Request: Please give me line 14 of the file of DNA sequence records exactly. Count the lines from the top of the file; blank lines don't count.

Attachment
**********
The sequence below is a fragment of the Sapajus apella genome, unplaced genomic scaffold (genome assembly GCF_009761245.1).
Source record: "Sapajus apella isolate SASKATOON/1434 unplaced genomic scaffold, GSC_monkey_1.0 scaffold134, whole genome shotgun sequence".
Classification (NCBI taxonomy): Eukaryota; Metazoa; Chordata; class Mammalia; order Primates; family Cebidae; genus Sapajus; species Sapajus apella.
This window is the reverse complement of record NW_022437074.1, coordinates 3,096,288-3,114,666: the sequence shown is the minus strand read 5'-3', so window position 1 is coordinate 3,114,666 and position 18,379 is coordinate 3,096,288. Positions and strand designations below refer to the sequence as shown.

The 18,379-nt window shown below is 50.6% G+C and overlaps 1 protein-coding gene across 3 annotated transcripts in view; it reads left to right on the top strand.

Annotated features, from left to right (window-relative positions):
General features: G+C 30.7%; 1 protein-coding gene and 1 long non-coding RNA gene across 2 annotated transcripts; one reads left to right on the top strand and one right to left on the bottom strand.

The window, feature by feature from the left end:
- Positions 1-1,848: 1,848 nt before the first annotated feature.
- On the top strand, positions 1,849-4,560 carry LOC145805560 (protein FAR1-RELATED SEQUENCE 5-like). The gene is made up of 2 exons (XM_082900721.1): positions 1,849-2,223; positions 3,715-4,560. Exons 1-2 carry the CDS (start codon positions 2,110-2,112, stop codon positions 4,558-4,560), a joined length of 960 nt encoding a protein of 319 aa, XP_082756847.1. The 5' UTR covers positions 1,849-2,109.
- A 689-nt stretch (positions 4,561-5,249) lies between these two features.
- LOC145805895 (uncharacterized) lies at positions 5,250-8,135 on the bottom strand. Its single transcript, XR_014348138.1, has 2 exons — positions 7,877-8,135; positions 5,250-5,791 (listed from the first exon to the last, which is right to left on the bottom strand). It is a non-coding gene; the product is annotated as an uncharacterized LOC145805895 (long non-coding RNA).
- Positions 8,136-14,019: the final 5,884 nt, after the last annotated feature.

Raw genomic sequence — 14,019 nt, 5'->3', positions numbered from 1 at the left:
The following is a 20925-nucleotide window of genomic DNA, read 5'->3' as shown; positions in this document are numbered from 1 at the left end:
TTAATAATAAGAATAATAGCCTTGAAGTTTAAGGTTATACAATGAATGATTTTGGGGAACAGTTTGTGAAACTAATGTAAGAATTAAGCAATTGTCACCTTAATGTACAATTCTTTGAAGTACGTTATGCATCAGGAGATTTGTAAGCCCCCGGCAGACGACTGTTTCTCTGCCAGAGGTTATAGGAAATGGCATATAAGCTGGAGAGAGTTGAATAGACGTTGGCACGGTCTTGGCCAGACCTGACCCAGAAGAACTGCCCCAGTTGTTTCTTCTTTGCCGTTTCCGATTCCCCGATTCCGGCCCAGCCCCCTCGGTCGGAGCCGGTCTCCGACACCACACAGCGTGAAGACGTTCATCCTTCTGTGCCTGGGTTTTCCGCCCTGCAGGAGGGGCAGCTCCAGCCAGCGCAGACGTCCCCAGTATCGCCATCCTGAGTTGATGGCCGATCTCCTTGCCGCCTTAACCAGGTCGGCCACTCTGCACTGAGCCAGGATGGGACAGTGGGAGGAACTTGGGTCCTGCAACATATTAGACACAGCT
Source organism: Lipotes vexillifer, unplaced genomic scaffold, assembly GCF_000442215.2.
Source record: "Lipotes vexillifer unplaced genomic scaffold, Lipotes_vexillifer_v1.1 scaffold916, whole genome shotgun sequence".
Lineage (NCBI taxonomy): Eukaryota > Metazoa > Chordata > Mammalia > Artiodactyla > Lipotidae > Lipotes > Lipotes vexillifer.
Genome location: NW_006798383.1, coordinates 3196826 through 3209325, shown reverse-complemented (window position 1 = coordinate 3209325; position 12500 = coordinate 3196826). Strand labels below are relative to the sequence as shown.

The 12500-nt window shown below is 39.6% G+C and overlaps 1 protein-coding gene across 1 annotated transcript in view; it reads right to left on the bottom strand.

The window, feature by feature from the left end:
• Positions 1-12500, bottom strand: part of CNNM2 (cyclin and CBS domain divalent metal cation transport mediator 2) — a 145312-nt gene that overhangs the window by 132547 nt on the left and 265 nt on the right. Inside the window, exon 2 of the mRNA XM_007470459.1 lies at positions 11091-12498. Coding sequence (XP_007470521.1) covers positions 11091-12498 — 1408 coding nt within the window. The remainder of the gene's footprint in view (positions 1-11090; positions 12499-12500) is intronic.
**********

Raw genomic sequence — 14,019 nt, 5'->3', positions numbered from 1 at the left: